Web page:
I’m fed up with politicians who hide in large bungalows, hob-nob with industrialists and insist on policemen following them around with guns to protect them from the people who elected them.

I’m fed up with news media and columnists who ask me for a coherent alternative, for a list of demands, for constructive dialogue. They expect me to trust politicians, to trust the police to do what’s right, to trust them.

I can’t think of a single instance where politicians have lived up to my trust, or the police have done what’s right and treated me with dignity. And why would I trust the media — their business model doesn’t allow them to take on powerful corporate or political interests easily.

What recourse do I have?

Elections don’t work because across vast swathes of the country votes are bought. Fat, corrupt politicians return to power because they use jeeps, goons and money to take voters to polling booths. I know, I’ve seen it happen.

I am angry because I know I don’t matter in this country — that it’s run by the privileged few for the privileged few.

And that’s the crux of it, isn’t it.

I don’t matter.

I don’t matter because I’m not a vote bank — I live in a city. I don’t matter because I’m not rich. I can’t even pretend that I matter because I’m not a journalist any more — just another corporate drone.

I don’t matter because NOBODY represents me.

The cops aren’t there for my security, they are there to protect the powerful. The laws work when those in power have something to gain. When they lose, the law loses steam.

But, I want simple things:

To be allowed to live my life without restriction if I am not breaking the law.
To feel secure in the city I live in.
To see that my vote counts, that the taxes I pay count.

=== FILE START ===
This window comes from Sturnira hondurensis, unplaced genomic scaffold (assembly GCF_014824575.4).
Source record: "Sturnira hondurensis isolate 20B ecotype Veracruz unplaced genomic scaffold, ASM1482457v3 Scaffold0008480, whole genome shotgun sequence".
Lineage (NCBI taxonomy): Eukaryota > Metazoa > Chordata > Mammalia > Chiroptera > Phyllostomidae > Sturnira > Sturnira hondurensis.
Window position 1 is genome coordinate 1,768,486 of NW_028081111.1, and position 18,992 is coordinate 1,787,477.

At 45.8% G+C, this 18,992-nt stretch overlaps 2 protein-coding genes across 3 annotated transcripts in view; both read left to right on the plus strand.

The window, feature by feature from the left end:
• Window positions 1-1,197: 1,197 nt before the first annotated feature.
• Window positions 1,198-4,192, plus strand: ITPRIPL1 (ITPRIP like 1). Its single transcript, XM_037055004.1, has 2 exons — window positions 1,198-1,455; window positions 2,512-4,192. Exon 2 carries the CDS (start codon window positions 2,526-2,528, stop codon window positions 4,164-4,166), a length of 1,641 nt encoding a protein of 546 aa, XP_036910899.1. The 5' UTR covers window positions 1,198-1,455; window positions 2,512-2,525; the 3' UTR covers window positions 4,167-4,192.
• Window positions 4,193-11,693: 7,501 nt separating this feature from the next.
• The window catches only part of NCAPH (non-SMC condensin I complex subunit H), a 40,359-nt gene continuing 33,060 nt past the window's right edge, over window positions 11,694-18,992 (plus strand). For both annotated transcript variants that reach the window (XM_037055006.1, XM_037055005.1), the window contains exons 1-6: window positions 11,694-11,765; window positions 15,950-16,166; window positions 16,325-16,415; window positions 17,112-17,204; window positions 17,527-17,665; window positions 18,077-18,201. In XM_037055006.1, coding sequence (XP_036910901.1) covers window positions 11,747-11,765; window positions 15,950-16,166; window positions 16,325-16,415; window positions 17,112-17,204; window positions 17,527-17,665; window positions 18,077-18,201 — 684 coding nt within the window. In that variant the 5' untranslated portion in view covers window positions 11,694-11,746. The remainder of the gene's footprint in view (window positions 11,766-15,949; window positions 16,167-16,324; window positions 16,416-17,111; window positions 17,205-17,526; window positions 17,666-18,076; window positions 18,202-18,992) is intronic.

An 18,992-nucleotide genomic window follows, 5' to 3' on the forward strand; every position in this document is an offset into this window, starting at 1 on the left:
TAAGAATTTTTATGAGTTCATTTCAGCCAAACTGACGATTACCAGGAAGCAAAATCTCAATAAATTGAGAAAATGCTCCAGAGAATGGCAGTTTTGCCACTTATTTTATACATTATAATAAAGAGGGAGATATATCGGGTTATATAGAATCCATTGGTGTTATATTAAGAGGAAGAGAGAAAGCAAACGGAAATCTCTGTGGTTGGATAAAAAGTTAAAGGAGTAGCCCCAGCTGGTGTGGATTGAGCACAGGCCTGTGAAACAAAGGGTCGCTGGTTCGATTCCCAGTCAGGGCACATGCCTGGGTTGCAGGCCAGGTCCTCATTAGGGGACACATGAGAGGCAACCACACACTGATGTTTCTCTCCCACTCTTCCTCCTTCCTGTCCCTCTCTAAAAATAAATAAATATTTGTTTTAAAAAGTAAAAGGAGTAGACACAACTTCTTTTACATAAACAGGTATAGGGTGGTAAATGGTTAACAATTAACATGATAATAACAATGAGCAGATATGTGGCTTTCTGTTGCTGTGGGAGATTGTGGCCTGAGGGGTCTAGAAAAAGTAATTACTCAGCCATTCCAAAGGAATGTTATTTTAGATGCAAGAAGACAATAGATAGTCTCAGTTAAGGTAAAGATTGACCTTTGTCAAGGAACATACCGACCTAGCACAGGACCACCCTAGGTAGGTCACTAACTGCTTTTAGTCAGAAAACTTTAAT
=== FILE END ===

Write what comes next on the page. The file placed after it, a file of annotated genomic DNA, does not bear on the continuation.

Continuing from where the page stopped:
To know that the government I elect is there to serve me, and not themselves.

Is that too much to ask for?

#DelhiGangRape — A List of Demands

The following demands were first tweeted by @saikatd — I have edited them for grammar and clarity and reworked the order in which the demands have been listed.

  1. The Delhi police must report to the state govt & not a bunch of unaccountable officials like Lieutenant Governor
  2. A Delhi Police Act is passed immediately, without delay, on lines of the SC judgment.
  3. Increase funding of training for police immediately.
  4. Ensure that the cops who didn’t register a case, or delay registration, are charged with abetment of the crime
  5. Ensure that the suspension of cops is not just a paid holiday without any long term consequences
  6. Commission a white paper on what happens to rape cases from prevention to investigation to conviction
  7. Professionalise & empower the National Commission for Women & retire the current politicians manning it

Why We Need To Protest

Kavita Krishnan’s fiery speech that encapsulates the idiocy of the government’s response to the #DelhiGangRape

As usual, the police are suggesting that the safety of people in Delhi is our responsibility. Women need to dress in particular way, only be out at certain times, rush home once it gets dark etc. And of course, we need to check what kind of auto/bus we are getting into to get home.

It’s like we live in a jungle where there are wild animals roaming around. And the police are forest wardens, keeping those wild animals away. But can only do so if we co-operate with them and behave in a manner that they believe is correct. And safe.

Shame on the government. Shame on the police.

What comes after Facebook

“What comes after Facebook?”

This is a question that’s being asked very frequently nowadays — and by people who, a few years ago, were struggling with email.

“Hah,” you say, “he’s just being melodramatic!”

I honestly am not. I know people who still ask for their emails to be presented to them as printouts, who insist on writing in longhand (as in pen and paper) and then asking someone to “type the damn thing in.”

But the fact that THEY are asking the question means that it’s time for an answer.

For a very large number of us today (nearly 700 million), Facebook has become an integral part of our lives. Facebook has had a profound impact on society. Many of us are in touch with old friends. We keep track of each others lives and don’t feel like complete strangers when we meet. We share aspects of our lives as well, and enjoy it when people appreciate our photographs. On a larger scale, Facebook has been given credit for political revolutions, for social and cultural movements. Facebook captures the zeitgeist of the first decade of the 21st century.